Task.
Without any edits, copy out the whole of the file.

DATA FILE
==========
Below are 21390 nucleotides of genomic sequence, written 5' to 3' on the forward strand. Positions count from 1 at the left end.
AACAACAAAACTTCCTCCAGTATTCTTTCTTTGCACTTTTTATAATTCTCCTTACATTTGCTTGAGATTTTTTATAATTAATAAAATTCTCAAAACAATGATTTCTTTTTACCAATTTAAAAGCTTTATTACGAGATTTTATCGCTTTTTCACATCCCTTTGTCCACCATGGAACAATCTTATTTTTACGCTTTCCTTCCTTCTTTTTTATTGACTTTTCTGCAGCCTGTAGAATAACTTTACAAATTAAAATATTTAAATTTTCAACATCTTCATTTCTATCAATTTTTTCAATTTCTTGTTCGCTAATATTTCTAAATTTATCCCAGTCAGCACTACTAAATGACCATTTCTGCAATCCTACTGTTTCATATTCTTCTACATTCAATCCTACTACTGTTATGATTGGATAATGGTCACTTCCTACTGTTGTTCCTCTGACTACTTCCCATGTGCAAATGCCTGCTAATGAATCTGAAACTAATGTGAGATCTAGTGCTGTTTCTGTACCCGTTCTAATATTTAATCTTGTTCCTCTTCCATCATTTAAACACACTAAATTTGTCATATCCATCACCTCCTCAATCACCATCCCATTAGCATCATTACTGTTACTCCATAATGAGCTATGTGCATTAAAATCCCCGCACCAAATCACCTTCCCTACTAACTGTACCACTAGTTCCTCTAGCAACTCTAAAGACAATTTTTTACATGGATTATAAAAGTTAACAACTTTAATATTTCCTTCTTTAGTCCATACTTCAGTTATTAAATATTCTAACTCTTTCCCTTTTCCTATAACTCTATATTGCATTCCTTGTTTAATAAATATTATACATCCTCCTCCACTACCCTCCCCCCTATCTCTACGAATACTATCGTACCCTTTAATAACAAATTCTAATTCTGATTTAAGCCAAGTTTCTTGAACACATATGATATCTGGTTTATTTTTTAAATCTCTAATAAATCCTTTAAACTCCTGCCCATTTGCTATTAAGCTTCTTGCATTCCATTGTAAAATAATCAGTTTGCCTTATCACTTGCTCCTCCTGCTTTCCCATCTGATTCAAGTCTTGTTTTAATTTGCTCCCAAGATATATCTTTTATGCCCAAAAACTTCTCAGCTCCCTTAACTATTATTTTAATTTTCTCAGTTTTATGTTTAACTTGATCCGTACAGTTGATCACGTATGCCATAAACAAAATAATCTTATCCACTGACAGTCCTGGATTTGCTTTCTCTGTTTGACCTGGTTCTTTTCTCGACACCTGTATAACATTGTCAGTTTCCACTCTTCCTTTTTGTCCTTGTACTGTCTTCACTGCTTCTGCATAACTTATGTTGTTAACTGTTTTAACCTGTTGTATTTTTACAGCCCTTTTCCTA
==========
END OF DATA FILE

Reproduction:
Below are 21390 nucleotides of genomic sequence, written 5' to 3' on the forward strand. Positions count from 1 at the left end.
AACAACAAAACTTCCTCCAGTATTCTTTCTTTGCACTTTTTATAATTCTCCTTACATTTGCTTGAGATTTTTTATAATTAATAAAATTCTCAAAACAATGATTTCTTTTTACCAATTTAAAAGCTTTATTACGAGATTTTATCGCTTTTTCACATCCCTTTGTCCACCATGGAACAATCTTATTTTTACGCTTTCCTTCCTTCTTTTTTATTGACTTTTCTGCAGCCTGTAGAATAACTTTACAAATTAAAATATTTAAATTTTCAACATCTTCATTTCTATCAATTTTTTCAATTTCTTGTTCGCTAATATTTCTAAATTTATCCCAGTCAGCACTACTAAATGACCATTTCTGCAATCCTACTGTTTCATATTCTTCTACATTCAATCCTACTACTGTTATGATTGGATAATGGTCACTTCCTACTGTTGTTCCTCTGACTACTTCCCATGTGCAAATGCCTGCTAATGAATCTGAAACTAATGTGAGATCTAGTGCTGTTTCTGTACCCGTTCTAATATTTAATCTTGTTCCTCTTCCATCATTTAAACACACTAAATTTGTCATATCCATCACCTCCTCAATCACCATCCCATTAGCATCATTACTGTTACTCCATAATGAGCTATGTGCATTAAAATCCCCGCACCAAATCACCTTCCCTACTAACTGTACCACTAGTTCCTCTAGCAACTCTAAAGACAATTTTTTACATGGATTATAAAAGTTAACAACTTTAATATTTCCTTCTTTAGTCCATACTTCAGTTATTAAATATTCTAACTCTTTCCCTTTTCCTATAACTCTATATTGCATTCCTTGTTTAATAAATATTATACATCCTCCTCCACTACCCTCCCCCCTATCTCTACGAATACTATCGTACCCTTTAATAACAAATTCTAATTCTGATTTAAGCCAAGTTTCTTGAACACATATGATATCTGGTTTATTTTTTAAATCTCTAATAAATCCTTTAAACTCCTGCCCATTTGCTATTAAGCTTCTTGCATTCCATTGTAAAATAATCAGTTTGCCTTATCACTTGCTCCTCCTGCTTTCCCATCTGATTCAAGTCTTGTTTTAATTTGCTCCCAAGATATATCTTTTATGCCCAAAAACTTCTCAGCTCCCTTAACTATTATTTTAATTTTCTCAGTTTTATGTTTAACTTGATCCGTACAGTTGATCACGTATGCCATAAACAAAATAATCTTATCCACTGACAGTCCTGGATTTGCTTTCTCTGTTTGACCTGGTTCTTTTCTCGACACCTGTATAACATTGTCAGTTTCCACTCTTCCTTTTTGTCCTTGTACTGTCTTCACTGCTTCTGCATAACTTATGTTGTTAACTGTTTTAACCTGTTGTATTTTTACAGCCCTTTTCCTA